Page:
Rating:

the dilbert principle coverDidn’t You Get the Memo?

Author: Scott Adams

I have as yet to experience the work world sans a sardonic Dilbert cartoon pinned up by the overwhelmed helpdesk or a joking reference to the importance of trendy terminology over logical viability. Now as a worker for the federal government, I see Dilbert cartoons flying around in chatty emails and appended to the lunch board, once having my boss ask me to work some Dilbert into a modernization presentation. Wouldn’t Scott Adams be so pleased at the sheer irony!

Deciding that there must be something in these seemingly dry cartoons that keeps the corporate bees buzzing appreciatively and boldly proclaiming the subterranean culturally acceptable reference to workplace discord, I decided to check out one of Adams most well-known opuses: The Dilbert Principle.

A mocking tribute to the Peter’s Principle (i.e. employees will be promoted to their level of incompetence) Scott Adams proposes the Dilbert Principle in which the most ineffective and disruptive workers are moved to the place where they can wreak the least havoc – management! From here, the insanity of management and its devolution into PowerPoint adoration, trendy words and syllogisms, endless performance reviews, team building exercises, and out-and-out stupidity (with some fire-em-all consultants thrown in) starts to make a strange, fevered dream sort of sense. Intersperse some antics from Dogbert and the continual slamming of the knowledgeable in favor of the power suit fast talkers, and you have a sardonic piece of dry humor that has even more bite than bark. While we laugh, it is so evident that most, if not all, of the observations are unpleasantly true.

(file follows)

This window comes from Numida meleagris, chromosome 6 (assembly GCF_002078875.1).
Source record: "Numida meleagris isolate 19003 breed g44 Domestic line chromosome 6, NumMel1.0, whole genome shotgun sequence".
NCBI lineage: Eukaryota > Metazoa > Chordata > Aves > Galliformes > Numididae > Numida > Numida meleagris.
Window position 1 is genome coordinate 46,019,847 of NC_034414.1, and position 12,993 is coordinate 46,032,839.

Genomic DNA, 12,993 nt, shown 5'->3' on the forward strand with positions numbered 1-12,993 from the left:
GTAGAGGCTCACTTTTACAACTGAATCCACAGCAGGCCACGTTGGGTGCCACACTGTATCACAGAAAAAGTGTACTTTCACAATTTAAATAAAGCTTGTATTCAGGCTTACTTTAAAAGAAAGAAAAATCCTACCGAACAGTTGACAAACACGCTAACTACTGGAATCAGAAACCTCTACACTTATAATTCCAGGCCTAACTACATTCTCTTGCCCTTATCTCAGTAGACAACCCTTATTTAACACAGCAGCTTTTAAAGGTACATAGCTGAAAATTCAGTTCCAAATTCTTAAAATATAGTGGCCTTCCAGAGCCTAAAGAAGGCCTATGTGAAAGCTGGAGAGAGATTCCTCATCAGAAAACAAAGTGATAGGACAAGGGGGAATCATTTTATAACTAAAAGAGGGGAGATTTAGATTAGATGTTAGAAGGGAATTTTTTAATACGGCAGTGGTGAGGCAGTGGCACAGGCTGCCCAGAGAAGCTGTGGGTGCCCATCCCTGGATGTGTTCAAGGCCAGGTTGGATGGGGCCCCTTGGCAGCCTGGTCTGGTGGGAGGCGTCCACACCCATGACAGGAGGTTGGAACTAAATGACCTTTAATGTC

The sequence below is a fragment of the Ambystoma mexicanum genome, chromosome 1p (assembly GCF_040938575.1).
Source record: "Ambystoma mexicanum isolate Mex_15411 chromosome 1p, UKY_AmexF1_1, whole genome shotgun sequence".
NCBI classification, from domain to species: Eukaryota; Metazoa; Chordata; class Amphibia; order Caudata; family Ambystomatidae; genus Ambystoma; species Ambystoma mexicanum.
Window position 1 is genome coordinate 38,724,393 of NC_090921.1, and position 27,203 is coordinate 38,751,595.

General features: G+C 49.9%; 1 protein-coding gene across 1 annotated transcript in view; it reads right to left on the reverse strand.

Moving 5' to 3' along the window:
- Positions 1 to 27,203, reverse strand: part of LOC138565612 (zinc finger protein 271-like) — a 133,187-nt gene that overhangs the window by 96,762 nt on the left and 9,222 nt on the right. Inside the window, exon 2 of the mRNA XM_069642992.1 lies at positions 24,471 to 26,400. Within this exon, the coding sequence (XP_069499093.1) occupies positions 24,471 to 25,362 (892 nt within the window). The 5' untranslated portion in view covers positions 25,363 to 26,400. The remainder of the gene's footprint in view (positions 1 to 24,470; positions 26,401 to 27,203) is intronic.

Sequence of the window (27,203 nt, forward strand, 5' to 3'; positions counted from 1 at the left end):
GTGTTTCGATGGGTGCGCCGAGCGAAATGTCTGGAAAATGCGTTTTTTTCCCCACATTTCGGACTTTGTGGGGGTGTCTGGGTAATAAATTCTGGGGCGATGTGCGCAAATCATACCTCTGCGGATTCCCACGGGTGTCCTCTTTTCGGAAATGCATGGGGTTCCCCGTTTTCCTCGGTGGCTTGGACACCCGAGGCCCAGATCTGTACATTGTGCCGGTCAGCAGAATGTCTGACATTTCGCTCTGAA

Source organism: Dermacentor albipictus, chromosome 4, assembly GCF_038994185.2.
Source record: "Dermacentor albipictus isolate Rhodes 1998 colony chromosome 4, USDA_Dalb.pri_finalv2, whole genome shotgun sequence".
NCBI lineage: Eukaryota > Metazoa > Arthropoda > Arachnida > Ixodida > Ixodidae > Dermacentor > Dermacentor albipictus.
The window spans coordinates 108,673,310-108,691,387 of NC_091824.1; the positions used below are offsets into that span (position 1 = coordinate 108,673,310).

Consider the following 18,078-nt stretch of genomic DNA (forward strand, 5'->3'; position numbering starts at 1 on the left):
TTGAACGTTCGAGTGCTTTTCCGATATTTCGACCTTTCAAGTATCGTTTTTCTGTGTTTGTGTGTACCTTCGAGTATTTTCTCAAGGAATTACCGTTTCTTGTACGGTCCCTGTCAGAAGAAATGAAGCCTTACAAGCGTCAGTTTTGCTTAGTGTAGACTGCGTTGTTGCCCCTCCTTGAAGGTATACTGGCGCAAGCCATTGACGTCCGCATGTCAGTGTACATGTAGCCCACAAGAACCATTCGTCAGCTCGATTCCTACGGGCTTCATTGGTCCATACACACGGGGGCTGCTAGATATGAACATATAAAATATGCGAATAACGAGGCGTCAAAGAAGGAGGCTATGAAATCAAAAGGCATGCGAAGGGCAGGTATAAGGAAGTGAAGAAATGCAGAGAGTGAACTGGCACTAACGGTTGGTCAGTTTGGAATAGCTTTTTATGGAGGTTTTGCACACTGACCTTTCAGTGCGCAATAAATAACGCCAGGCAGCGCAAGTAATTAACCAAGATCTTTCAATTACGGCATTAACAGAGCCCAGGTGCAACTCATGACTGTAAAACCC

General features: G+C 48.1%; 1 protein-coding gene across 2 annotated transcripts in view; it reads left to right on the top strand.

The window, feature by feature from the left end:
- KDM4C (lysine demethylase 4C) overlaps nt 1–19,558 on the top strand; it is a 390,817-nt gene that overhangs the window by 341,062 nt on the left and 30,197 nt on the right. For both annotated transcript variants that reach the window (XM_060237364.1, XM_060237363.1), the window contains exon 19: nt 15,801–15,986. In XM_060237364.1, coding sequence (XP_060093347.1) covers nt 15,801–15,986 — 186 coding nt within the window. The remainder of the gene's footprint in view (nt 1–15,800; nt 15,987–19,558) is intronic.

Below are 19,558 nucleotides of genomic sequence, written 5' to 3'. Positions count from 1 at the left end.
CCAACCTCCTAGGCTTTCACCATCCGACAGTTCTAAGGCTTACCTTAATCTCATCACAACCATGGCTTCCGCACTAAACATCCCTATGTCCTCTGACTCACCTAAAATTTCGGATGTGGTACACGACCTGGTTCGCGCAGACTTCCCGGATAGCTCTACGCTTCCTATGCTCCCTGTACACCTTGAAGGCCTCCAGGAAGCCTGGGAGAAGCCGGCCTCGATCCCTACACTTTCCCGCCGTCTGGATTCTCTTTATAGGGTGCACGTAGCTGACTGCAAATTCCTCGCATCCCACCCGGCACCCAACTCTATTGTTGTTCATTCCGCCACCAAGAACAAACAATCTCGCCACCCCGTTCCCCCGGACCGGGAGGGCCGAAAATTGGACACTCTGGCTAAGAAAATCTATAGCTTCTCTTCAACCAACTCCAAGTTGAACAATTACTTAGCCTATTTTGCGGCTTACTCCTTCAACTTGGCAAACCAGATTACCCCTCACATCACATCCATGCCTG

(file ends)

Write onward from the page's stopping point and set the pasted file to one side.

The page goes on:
man in monkey mask giving thumbs upComplimented by over 100 Dilbert strips (some of which sadly, repeat, especially towards the end) the book is less of a cohesive complaint and more of a sardonic jaunt around everything that sucks about the work world. The strips are occasionally hilarious, but I find the dry obviousness of Dilbert in cartoon form far less appealing (and effective on the funny bone) than the all-out take-no-prisoners essays which frequently had me chuckling aloud and reading them at night to my amused husband.

Adams ends on a semi-serious, I guess you expected me to do this note, with a brief bare bones “here’s how I would solve the problems” expose. It’s interesting, even viable, but if you’ve gotten this far into the book you’re well acquainted with the idea that the corporate slough will never be drained and beautified.

In the end, The Dilbert Principle is classic Adams; it’s a read that will keep you laughing and shaking your head from the breakdown of what buzz words really mean (aka – modernization and downsizing for

one) to devious ways to look busy (Adams thinks computers are central to the everyday worker’s eight hour lie). It’s not a book that readers will long remember or quote, but it is certainly one that we will enjoy thoroughly.

 

Frances Carden

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The Dilbert Principle: A Cubicle’s-Eye View of Bosses, Meetings, Management Fads & Other Workplace Afflictions (Paperback)


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Frances Carden

Frances Carden

Frances has a Masters in Fiction Writing from Johns Hopkins and works as a technical writer during the day, where she attempts to make software exciting.
Frances Carden

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